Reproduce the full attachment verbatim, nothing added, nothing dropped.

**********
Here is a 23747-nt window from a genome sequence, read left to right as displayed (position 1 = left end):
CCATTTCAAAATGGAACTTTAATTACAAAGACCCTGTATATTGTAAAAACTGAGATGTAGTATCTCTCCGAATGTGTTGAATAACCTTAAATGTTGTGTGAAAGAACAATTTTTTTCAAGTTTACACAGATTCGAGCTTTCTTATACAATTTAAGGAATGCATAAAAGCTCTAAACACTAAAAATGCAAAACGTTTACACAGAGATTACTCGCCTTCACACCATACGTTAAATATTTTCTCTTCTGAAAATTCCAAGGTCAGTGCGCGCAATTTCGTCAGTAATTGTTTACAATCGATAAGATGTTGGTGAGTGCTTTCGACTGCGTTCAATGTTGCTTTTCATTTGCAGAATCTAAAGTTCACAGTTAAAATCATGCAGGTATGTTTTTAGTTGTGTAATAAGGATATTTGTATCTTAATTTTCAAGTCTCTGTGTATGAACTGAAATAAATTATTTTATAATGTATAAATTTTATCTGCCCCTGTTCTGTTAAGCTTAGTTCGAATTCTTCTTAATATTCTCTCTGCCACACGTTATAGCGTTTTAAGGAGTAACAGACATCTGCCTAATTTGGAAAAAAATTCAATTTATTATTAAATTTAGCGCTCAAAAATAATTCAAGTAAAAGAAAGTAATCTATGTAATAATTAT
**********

Here is a 23747-nt window from a genome sequence, read left to right as displayed (position 1 = left end):
CCATTTCAAAATGGAACTTTAATTACAAAGACCCTGTATATTGTAAAAACTGAGATGTAGTATCTCTCCGAATGTGTTGAATAACCTTAAATGTTGTGTGAAAGAACAATTTTTTTCAAGTTTACACAGATTCGAGCTTTCTTATACAATTTAAGGAATGCATAAAAGCTCTAAACACTAAAAATGCAAAACGTTTACACAGAGATTACTCGCCTTCACACCATACGTTAAATATTTTCTCTTCTGAAAATTCCAAGGTCAGTGCGCGCAATTTCGTCAGTAATTGTTTACAATCGATAAGATGTTGGTGAGTGCTTTCGACTGCGTTCAATGTTGCTTTTCATTTGCAGAATCTAAAGTTCACAGTTAAAATCATGCAGGTATGTTTTTAGTTGTGTAATAAGGATATTTGTATCTTAATTTTCAAGTCTCTGTGTATGAACTGAAATAAATTATTTTATAATGTATAAATTTTATCTGCCCCTGTTCTGTTAAGCTTAGTTCGAATTCTTCTTAATATTCTCTCTGCCACACGTTATAGCGTTTTAAGGAGTAACAGACATCTGCCTAATTTGGAAAAAAATTCAATTTATTATTAAATTTAGCGCTCAAAAATAATTCAAGTAAAAGAAAGTAATCTATGTAATAATTAT